Is cultivated meat truly environmentally friendly?

Looking at the state of the industry, it’s painfully obvious that the technology isn’t at all there yet—it just seems more like a story about optimism. What should’ve been left in academia has now seemingly turned into a waste of time and resources.

Yet, many of these companies still chase the idea that these cell-based meats are viable and ethical alternatives to slaughtering animals.

Image Credit: iStock

Beyond the ethical allure of lab-grown meat, it is often hailed as a sustainable alternative to raising livestock. Feeding animals on farms requires a lot of land and energy, both of which can produce carbon dioxide emissions. On a global average, one kilogram of beef can account for emissions roughly equivalent to 100 kilograms of carbon dioxide.

Cultivated meat could potentially eliminate these environmental challenges as it requires less land, water and greenhouse gases. But according to researchers at the University of California, whether or not cultivated meat can deliver on its big climate promises still remains questionable.

In fact, they found the environmental impact of lab-grown meat to be “orders of magnitude” higher than retail beef based on current and near-term production methods.

This is because energy is required to run the reactors that house cultivated cells as they grow, which will likely involve the use of fossil fuels.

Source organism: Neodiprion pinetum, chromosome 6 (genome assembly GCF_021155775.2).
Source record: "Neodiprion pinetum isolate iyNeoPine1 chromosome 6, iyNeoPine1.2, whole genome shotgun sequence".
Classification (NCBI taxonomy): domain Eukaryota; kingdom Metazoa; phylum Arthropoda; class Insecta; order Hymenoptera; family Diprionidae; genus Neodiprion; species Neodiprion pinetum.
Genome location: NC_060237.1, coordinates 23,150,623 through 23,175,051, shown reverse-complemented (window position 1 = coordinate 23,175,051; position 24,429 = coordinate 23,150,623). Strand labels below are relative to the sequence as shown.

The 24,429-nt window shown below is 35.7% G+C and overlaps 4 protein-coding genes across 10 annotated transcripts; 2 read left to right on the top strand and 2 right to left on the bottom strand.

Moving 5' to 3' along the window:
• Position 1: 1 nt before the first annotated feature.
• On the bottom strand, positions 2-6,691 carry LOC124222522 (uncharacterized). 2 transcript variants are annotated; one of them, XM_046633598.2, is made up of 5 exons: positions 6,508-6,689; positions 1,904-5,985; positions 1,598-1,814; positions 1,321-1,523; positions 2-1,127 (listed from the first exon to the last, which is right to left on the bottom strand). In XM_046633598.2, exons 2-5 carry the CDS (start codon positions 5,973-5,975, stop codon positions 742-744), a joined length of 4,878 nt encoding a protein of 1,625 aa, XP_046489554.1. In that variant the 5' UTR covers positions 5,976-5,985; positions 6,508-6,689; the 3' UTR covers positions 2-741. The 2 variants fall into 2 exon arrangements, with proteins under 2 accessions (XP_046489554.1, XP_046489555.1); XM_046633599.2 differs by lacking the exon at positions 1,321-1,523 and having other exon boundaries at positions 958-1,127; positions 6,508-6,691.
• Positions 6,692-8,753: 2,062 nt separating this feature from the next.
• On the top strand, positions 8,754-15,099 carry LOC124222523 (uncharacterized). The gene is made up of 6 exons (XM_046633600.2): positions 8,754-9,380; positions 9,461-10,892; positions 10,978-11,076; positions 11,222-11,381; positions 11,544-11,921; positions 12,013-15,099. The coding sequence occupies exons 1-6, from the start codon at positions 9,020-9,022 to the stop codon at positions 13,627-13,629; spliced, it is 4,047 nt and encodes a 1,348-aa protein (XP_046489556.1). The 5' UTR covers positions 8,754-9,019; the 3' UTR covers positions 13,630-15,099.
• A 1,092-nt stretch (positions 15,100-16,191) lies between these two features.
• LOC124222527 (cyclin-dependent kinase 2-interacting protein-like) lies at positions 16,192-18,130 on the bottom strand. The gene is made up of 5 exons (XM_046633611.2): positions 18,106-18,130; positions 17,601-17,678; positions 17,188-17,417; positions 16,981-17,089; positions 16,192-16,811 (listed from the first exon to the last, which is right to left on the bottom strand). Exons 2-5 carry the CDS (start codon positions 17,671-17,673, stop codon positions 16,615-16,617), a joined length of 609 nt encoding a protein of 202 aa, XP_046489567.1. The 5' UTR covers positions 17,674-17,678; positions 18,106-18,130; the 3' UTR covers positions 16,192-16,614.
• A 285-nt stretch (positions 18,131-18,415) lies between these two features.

Sure, they could be replaced with renewables once they become widely available, but even then, the reactors, pipes, and other necessary equipment for production facilities often have associated emissions that are tough to eliminate entirely. In addition, animal cells need to be fed and cared for, and the supply chain involved in that also comes with emissions attached. 

Cultivated meat production can benefit Singapore’s economy

But be that as it may, Singapore still stands to reap significant economic benefits from lab-grown meat.

Given the nation’s land scarcity, cultivated meat could play a pivotal role in reducing the reliance on imported meat and address supply chain vulnerabilities. Presently, Singapore imports more than 90 per cent of its food from more than 180 countries and regions.

Major sources of food supply singapore
Singapore’s major sources of supply of key food items / Image Credit: Singapore Food Agency

Although the government is working towards ramping up local food production to meet 30 per cent of the nation’s nutritional needs by 2030—up from less than 10 per cent currently—it falls short, especially when you consider that global demand for food is projected to increase by 50 per cent come 2050 with population growth.

Apart from this, with countries increasingly looking inwards and prioritising their needs over international trade following COVID-19, inflation and international security threats, deglobalisation poses additional challenges to Singapore’s food security, making investments in cultivated meat production even more strategically significant for the city-state’s economic resilience.

But these investments may never gain fruition, considering the current state of the industry.

Featured Image Credit: Lehigh University

Subscribe to our newsletter

Stay updated with Vulcan Post weekly curated news and updates.


Vulcan Post aims to be the knowledge hub of Singapore and Malaysia.

© 2021 GRVTY Media Pte. Ltd.
(UEN 201431998C.)

Vulcan Post aims to be the knowledge hub of Singapore and Malaysia.

© 2021 GRVTY Media Pte. Ltd.
(UEN 201431998C.)